Supreme Court Stays Execution

Handout / AP Photo

This undated handout photo provided by the Texas Department of Criminal Justice shows Duane Buck. Defense attorneys are calling on Texas Gov. Rick Perry to halt the execution of Buck who is scheduled to be put to death Thursday because jurors heard testimony during sentencing in his 1997 trial that blacks are more likely to pose future dangers to the public.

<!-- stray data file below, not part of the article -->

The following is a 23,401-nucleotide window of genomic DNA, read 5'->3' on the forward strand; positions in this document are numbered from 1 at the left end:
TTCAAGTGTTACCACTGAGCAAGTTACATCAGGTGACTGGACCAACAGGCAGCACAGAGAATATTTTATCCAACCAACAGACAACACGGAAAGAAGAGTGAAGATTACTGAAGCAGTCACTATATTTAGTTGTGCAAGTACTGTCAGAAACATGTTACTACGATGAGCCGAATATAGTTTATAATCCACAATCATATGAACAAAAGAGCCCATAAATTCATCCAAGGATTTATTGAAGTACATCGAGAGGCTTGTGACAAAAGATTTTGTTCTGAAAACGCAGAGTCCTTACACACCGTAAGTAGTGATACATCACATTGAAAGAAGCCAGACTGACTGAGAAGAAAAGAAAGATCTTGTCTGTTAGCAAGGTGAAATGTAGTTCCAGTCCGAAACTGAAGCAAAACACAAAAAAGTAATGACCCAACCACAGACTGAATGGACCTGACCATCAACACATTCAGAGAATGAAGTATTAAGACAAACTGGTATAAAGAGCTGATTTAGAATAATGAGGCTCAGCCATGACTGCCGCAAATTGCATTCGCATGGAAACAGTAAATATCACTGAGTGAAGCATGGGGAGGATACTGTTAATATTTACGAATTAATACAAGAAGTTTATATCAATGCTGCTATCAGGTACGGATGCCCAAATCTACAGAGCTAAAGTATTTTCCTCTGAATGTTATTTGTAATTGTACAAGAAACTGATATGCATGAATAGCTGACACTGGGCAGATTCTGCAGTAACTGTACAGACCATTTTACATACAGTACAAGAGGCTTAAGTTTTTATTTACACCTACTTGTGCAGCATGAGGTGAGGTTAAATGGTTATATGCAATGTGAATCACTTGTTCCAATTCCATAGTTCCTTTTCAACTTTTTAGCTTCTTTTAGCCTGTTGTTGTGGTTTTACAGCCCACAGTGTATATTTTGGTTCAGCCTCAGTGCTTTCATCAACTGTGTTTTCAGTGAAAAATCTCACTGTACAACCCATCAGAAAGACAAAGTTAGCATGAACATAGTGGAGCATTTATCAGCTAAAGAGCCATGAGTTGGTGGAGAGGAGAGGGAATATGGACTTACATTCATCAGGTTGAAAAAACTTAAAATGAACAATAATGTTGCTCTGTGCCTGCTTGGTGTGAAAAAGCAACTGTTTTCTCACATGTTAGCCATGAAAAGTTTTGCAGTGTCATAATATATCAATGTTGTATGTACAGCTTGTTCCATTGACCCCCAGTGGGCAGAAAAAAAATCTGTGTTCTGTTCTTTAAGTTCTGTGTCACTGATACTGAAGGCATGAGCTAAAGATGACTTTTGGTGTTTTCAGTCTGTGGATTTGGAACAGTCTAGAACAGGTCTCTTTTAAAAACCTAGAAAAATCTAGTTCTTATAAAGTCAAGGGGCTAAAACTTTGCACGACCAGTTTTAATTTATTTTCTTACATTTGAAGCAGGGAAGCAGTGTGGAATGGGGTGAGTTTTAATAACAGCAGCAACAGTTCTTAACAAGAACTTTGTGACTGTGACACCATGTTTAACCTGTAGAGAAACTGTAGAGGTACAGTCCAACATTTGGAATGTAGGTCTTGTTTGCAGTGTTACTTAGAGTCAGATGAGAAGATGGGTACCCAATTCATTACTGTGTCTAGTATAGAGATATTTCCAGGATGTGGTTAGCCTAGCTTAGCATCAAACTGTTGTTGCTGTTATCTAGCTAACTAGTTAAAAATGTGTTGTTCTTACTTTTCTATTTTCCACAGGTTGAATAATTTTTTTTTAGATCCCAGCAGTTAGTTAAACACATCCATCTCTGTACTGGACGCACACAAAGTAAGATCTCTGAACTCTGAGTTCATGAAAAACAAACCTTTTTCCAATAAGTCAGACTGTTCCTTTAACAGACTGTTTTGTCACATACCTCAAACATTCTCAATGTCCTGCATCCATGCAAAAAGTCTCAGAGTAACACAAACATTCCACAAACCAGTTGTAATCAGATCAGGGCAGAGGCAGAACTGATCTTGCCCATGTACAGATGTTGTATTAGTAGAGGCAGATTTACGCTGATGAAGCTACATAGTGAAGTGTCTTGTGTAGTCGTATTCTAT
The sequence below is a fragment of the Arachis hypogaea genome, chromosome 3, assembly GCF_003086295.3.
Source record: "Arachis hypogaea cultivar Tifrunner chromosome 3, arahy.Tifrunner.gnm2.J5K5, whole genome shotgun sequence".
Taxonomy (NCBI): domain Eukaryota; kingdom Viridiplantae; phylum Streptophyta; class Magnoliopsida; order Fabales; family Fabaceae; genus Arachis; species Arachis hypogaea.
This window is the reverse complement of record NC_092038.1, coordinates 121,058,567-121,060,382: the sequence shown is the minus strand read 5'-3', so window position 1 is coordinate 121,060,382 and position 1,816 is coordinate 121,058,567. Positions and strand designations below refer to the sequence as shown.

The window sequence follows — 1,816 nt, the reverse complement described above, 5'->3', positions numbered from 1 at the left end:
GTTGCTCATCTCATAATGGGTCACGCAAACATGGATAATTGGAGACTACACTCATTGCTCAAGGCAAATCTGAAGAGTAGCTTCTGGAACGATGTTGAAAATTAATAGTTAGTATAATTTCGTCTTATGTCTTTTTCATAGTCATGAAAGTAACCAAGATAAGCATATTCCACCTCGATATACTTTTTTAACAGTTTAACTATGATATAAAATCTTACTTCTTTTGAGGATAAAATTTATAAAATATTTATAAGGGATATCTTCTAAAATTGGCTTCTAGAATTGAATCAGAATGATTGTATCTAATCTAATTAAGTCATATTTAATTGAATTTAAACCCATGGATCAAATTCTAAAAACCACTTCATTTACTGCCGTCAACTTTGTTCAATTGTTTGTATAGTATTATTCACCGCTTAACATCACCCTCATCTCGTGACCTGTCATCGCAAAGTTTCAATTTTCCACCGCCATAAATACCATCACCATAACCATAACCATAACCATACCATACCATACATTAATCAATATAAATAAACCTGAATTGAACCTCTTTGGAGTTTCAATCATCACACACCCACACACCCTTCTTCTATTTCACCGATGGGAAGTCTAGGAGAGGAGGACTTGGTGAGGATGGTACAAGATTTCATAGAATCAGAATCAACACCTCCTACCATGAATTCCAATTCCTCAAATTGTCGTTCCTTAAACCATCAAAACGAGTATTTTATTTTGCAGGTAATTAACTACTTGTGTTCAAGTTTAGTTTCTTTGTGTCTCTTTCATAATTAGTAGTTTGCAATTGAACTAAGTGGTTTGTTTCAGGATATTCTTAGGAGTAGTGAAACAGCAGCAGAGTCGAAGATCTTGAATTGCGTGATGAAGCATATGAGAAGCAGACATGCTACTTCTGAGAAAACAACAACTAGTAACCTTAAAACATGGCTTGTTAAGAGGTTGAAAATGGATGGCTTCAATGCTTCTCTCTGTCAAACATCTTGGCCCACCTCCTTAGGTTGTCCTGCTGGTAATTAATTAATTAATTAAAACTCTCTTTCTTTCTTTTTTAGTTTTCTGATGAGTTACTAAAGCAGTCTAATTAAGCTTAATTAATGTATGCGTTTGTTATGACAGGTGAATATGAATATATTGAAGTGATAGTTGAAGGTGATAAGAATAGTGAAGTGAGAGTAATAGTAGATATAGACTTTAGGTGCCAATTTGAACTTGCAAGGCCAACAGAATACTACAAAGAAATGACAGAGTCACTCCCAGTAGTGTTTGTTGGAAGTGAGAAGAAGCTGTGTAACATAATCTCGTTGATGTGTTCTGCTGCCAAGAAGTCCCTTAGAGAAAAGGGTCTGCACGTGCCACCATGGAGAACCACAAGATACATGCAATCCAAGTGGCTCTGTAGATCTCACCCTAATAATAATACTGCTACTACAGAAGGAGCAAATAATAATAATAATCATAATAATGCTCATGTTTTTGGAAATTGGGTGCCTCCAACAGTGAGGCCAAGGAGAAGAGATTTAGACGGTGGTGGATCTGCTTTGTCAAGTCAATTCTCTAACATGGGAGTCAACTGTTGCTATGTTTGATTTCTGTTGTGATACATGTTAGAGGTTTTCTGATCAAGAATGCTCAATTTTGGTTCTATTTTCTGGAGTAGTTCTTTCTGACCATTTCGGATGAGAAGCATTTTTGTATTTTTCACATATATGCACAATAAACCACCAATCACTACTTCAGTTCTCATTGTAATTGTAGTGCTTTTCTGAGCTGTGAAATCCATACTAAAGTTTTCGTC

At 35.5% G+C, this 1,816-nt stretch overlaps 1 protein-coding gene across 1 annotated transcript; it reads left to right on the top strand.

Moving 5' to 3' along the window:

The U.S. Supreme Court granted a temporary execution stay to Duane Buck late Thursday, the same night the Texas man had been set to die by lethal injection for two murders in 1995. Buck’s reprieve was granted two hours into a six-hour window when he could have been taken to the death chamber, and he had already eaten his scheduled last meal when his lawyers told him the news. Buck’s lawyers had based their argument on a 2000 declaration by then-Attorney General John Cornyn that Buck was one of six capital murder trials that may have been tainted by racial testimony from a psychologist. Buck was convicted in 1995 of murdering his former girlfriend, Debra Gardner as well as her friend, Kenneth Butler, and also of shooting his sister, Phyllis Taylor—who recovered and later became an advocate to save his life.